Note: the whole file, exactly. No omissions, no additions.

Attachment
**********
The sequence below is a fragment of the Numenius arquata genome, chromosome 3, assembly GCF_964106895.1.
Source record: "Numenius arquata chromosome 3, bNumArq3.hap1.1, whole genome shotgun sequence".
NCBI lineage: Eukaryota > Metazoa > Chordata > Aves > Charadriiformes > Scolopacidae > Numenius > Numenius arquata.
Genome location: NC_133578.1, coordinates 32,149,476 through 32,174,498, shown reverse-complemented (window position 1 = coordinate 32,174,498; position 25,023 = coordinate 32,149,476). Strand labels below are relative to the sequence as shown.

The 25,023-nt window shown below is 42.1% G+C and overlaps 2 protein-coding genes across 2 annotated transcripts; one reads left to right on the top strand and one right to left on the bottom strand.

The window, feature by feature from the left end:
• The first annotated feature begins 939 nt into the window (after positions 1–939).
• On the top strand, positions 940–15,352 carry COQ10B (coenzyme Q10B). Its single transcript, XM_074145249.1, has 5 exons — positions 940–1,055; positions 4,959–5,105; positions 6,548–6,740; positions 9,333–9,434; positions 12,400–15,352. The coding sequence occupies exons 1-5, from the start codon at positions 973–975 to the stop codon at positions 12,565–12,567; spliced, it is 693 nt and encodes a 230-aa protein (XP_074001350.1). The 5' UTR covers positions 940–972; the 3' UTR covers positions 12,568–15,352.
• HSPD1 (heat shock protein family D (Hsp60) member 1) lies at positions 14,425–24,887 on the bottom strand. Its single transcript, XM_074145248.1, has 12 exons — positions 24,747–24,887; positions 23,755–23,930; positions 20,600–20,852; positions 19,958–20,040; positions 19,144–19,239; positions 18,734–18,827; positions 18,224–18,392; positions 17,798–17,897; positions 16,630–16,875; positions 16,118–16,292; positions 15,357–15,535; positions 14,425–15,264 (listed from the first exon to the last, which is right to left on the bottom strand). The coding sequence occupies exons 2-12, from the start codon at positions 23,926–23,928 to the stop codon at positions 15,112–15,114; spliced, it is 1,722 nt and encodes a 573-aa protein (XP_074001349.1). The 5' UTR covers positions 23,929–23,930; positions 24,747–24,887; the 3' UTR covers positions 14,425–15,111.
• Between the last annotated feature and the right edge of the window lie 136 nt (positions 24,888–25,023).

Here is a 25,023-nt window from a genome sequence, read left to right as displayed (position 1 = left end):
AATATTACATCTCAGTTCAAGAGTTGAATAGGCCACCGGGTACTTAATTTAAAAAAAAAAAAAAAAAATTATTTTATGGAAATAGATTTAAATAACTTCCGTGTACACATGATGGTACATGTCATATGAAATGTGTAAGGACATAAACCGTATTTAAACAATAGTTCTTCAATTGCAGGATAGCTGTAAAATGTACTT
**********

The sequence below is a fragment of the Numenius arquata genome, chromosome 3, assembly GCF_964106895.1.
Source record: "Numenius arquata chromosome 3, bNumArq3.hap1.1, whole genome shotgun sequence".
NCBI lineage: Eukaryota > Metazoa > Chordata > Aves > Charadriiformes > Scolopacidae > Numenius > Numenius arquata.
Genome location: NC_133578.1, coordinates 32,149,476 through 32,174,498, shown reverse-complemented (window position 1 = coordinate 32,174,498; position 25,023 = coordinate 32,149,476). Strand labels below are relative to the sequence as shown.

The 25,023-nt window shown below is 42.1% G+C and overlaps 2 protein-coding genes across 2 annotated transcripts; one reads left to right on the top strand and one right to left on the bottom strand.

The window, feature by feature from the left end:
• The first annotated feature begins 939 nt into the window (after positions 1–939).
• On the top strand, positions 940–15,352 carry COQ10B (coenzyme Q10B). Its single transcript, XM_074145249.1, has 5 exons — positions 940–1,055; positions 4,959–5,105; positions 6,548–6,740; positions 9,333–9,434; positions 12,400–15,352. The coding sequence occupies exons 1-5, from the start codon at positions 973–975 to the stop codon at positions 12,565–12,567; spliced, it is 693 nt and encodes a 230-aa protein (XP_074001350.1). The 5' UTR covers positions 940–972; the 3' UTR covers positions 12,568–15,352.
• HSPD1 (heat shock protein family D (Hsp60) member 1) lies at positions 14,425–24,887 on the bottom strand. Its single transcript, XM_074145248.1, has 12 exons — positions 24,747–24,887; positions 23,755–23,930; positions 20,600–20,852; positions 19,958–20,040; positions 19,144–19,239; positions 18,734–18,827; positions 18,224–18,392; positions 17,798–17,897; positions 16,630–16,875; positions 16,118–16,292; positions 15,357–15,535; positions 14,425–15,264 (listed from the first exon to the last, which is right to left on the bottom strand). The coding sequence occupies exons 2-12, from the start codon at positions 23,926–23,928 to the stop codon at positions 15,112–15,114; spliced, it is 1,722 nt and encodes a 573-aa protein (XP_074001349.1). The 5' UTR covers positions 23,929–23,930; positions 24,747–24,887; the 3' UTR covers positions 14,425–15,111.
• Between the last annotated feature and the right edge of the window lie 136 nt (positions 24,888–25,023).

Here is a 25,023-nt window from a genome sequence, read left to right as displayed (position 1 = left end):
AATATTACATCTCAGTTCAAGAGTTGAATAGGCCACCGGGTACTTAATTTAAAAAAAAAAAAAAAAAATTATTTTATGGAAATAGATTTAAATAACTTCCGTGTACACATGATGGTACATGTCATATGAAATGTGTAAGGACATAAACCGTATTTAAACAATAGTTCTTCAATTGCAGGATAGCTGTAAAATGTACTT